The serious game. What learning concept?
12 October, 2011
The serious game and more particularly the learning game are anchored in the large learning-through-play family. But what educational value lies behind this concept?
E-learning solutions: learning through play ?
The basic principle of learning through play is to create in the learner the feeling that they are undergoing a particular experience. It is known that mnemonics and assimilating knowledge, expertise or a particular behaviour are encouraged by the environment in which the learning situation takes place. This is the very principle of the learning game which, to achieve a particular learning goal, uses the affect and emotions. Learning through play allows transfer situations to be worked on directly, even though the latter are all too often the wishful thinking of educators. It is obvious that although learning through play is another weapon in the training manager’s armoury, it is not an end in itself and cannot meet all training goals.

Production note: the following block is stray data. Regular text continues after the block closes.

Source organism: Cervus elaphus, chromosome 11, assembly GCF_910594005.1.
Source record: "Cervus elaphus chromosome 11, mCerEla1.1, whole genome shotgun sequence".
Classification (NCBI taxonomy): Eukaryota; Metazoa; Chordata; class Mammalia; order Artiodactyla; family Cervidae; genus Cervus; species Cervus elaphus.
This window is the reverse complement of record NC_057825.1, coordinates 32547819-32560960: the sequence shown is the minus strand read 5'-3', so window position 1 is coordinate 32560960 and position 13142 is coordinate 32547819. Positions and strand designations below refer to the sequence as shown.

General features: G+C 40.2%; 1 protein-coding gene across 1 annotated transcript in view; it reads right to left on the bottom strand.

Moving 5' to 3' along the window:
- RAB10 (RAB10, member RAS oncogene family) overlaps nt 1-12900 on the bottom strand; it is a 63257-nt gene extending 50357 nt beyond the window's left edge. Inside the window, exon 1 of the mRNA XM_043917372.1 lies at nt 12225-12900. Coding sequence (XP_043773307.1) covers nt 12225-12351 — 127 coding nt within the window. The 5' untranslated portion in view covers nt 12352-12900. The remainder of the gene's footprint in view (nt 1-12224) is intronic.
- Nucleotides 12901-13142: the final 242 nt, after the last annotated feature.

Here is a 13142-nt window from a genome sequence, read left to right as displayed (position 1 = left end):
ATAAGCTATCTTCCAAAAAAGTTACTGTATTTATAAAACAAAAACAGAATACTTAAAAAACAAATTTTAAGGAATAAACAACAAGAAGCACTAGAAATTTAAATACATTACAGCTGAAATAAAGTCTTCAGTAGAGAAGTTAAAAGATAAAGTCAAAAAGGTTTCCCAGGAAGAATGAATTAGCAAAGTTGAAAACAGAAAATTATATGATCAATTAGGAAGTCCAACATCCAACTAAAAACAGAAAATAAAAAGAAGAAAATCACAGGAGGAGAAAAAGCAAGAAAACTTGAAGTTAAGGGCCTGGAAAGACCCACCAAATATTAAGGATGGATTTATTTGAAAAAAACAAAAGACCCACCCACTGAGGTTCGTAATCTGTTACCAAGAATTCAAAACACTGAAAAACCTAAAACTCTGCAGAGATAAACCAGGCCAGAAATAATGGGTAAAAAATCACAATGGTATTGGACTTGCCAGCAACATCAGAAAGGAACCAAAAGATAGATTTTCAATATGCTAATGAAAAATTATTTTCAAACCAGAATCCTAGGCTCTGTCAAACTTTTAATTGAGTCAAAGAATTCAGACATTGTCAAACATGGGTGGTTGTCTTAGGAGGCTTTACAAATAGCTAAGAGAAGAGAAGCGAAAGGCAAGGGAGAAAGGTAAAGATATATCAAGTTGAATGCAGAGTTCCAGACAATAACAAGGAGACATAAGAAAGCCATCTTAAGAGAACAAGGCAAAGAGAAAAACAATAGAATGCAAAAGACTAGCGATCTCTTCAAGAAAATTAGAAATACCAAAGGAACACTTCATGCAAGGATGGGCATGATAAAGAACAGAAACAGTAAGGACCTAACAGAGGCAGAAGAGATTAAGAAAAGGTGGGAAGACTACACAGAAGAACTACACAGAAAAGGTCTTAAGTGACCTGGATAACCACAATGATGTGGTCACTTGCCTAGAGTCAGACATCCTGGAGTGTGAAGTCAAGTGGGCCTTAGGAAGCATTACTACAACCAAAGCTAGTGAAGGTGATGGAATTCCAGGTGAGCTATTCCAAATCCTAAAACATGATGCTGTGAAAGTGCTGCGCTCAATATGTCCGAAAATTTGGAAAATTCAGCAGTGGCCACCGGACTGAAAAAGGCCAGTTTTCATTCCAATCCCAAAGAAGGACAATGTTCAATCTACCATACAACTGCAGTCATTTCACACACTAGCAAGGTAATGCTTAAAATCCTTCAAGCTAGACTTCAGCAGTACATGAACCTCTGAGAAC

Serious games, I love them !
Although learning through play can be attractive, it can also make a large group of learners unhappy who more than anything are looking for efficiency. Indeed, as part of learning-through-play, the learner is only slightly or not at all aware of the learning goal. Sometimes and even worse, the proposed game worries the learner in respect of the completeness of their training course (have I covered everything?).
Finally, serious games often bring with them an additional cognitive burden for the learner, that of game play. This cognitive burden often reflected in overly-complicated game rules can demotivate the learner after just a few minutes of training.